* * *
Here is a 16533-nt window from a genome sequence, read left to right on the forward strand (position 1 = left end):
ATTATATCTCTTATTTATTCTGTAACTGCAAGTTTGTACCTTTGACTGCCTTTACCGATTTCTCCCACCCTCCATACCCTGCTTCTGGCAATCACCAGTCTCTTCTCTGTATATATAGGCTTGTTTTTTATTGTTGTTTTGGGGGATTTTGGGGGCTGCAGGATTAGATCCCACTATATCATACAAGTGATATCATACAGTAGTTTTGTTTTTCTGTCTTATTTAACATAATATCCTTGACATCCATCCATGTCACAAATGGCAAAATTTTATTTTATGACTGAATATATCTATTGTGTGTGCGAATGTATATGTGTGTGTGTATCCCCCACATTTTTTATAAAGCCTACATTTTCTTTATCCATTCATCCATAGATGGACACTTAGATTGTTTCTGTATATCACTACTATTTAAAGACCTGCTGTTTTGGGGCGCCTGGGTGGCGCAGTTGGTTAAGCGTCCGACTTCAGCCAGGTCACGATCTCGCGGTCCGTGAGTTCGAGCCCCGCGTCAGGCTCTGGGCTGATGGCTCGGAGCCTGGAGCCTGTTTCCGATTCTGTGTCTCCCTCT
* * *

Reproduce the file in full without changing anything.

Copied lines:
Here is a 16533-nt window from a genome sequence, read left to right on the forward strand (position 1 = left end):
ATTATATCTCTTATTTATTCTGTAACTGCAAGTTTGTACCTTTGACTGCCTTTACCGATTTCTCCCACCCTCCATACCCTGCTTCTGGCAATCACCAGTCTCTTCTCTGTATATATAGGCTTGTTTTTTATTGTTGTTTTGGGGGATTTTGGGGGCTGCAGGATTAGATCCCACTATATCATACAAGTGATATCATACAGTAGTTTTGTTTTTCTGTCTTATTTAACATAATATCCTTGACATCCATCCATGTCACAAATGGCAAAATTTTATTTTATGACTGAATATATCTATTGTGTGTGCGAATGTATATGTGTGTGTGTATCCCCCACATTTTTTATAAAGCCTACATTTTCTTTATCCATTCATCCATAGATGGACACTTAGATTGTTTCTGTATATCACTACTATTTAAAGACCTGCTGTTTTGGGGCGCCTGGGTGGCGCAGTTGGTTAAGCGTCCGACTTCAGCCAGGTCACGATCTCGCGGTCCGTGAGTTCGAGCCCCGCGTCAGGCTCTGGGCTGATGGCTCGGAGCCTGGAGCCTGTTTCCGATTCTGTGTCTCCCTCT